Renaissance Plastic Surgical Arts - Jeffrey W. Colyer, M.D.
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Breast Procedures

Breast Augmentation - Breast Lift
Breast Reconstruction
- Breast Reduction

Breast Reconstruction

This procedure is done to restore a woman's breast shape after a mastectomy that resulted in either partial or total loss of the breast(s).

Breast Reconstruction Defined

Reconstructive surgery is usually performed on an inpatient basis in an operating room. General anesthesia is used. Depending on the situation, this may require an overnight stay in the hospital but many are on an outpatient basis.

Options

The type of reconstruction procedure available to you depends on your medical situation, breast size and shape, general health, lifestyle and goals.

Breast reconstruction can be accomplished by the use of a prostheses (implant), your own tissues (a tissue flap), or a combination of the two. A tissue flap is a section of skin, fat and/or muscle, which is, moved from you stomach, back or other area of your body, to the chest area and shaped into a new breast. Breast reconstruction with a muscle flap has several types. A TRAM flap borrows muscle, skin, and fat from the lower abdomen and recreates a breast mound from your own tissue. It generally does not require a breast implant. TRAM flaps can be used to reconstruct one or both breasts. A latissimus flap uses a muscle from the back to reconstruct a breast mound, and often times is combined with an implant to give enough volume to the breast.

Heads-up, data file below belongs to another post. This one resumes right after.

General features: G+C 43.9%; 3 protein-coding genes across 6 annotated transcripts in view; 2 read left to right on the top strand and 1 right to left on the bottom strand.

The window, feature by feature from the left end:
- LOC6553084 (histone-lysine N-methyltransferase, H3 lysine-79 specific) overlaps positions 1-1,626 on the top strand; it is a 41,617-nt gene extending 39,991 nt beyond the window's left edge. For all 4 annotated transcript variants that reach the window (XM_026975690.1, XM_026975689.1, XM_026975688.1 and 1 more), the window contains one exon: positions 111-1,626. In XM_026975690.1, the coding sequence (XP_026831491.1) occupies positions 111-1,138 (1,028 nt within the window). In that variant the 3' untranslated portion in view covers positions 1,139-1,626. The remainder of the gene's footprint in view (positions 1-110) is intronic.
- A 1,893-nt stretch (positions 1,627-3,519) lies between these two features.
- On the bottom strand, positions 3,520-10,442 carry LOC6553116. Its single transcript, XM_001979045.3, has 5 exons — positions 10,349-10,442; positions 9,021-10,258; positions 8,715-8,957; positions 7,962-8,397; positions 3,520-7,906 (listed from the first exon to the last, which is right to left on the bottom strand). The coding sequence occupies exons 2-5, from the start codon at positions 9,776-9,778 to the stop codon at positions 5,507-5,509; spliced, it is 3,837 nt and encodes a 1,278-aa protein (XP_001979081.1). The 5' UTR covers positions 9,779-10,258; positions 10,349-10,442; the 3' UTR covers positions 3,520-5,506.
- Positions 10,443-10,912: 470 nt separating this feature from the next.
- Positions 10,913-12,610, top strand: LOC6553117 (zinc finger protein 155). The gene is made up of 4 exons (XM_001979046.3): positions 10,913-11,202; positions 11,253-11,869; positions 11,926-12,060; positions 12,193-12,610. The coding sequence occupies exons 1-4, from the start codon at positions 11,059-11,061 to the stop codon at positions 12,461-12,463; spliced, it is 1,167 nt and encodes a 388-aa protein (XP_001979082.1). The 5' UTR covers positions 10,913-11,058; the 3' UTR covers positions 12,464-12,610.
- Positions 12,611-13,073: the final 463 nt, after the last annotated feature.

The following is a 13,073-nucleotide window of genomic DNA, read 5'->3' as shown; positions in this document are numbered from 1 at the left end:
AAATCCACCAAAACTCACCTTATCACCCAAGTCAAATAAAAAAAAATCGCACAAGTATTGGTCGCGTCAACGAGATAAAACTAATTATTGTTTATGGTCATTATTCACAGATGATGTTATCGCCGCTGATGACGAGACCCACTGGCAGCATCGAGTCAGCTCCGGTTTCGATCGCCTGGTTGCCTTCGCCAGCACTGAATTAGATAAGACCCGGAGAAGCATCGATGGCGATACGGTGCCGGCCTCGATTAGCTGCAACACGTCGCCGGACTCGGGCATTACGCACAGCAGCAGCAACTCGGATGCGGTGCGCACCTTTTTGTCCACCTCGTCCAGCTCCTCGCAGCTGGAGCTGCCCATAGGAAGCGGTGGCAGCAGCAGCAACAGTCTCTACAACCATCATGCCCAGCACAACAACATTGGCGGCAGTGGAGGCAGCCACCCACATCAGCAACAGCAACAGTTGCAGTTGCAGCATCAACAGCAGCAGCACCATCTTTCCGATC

Breast reconstruction can also be accomplished using implants. Our preference is to use saline filled implants although silicone implants are sometimes available for women with breast cancer. Often times an implant is placed at the time of the cancer surgery. In other instances, there may not be enough loose skin so that a full sized implant can be placed. In this instance an expandable implant called a tissue expander is placed. The breast skin is then allowed to be stretched or expanded-usually with minimal discomfort by adding fluid to the implant during your office visit.

Whether or not you have reconstruction with or without breast implants, you may undergo additional surgeries to improve symmetry and appearance. For example, because the nipple is removed with the breast tissue in mastectomy, the nipple is often reconstructed from a skin graft. There are many times when the remaining breast is contoured to match the reconstructed breast.

Scars and sensitivity are always a concern with breast reconstruction. We attempt to minimize any scars by using the pre-existing scars from the mastectomy procedure. The sensitivity of the breast is diminished by the cancer operation. Overall our goal is to provide a reconstruction that allows you to pursue whatever cancer treatments you require, allow you to wear any clothes you desire without hesitation, and ultimately, feel whole again.

As surgeons and nurses, we have dealt with all types of cancer. More importantly, women in our own families have had breast cancer and have experienced all types of reconstruction. It is very difficult and sometimes confusing time. We understand the sensitivities involved and wish to support you in every way.

Timing

The breast reconstruction process may begin at the time of your mastectomy (immediate reconstruction) or weeks to years afterwards (delayed reconstruction). Immediate reconstruction may involve placement of a breast implant, or tissue expander or tram flap. It is important to know that any type of surgical breast reconstruction may take several steps to complete and that these procedures will not interfere with your ongoing cancer treatment.

 

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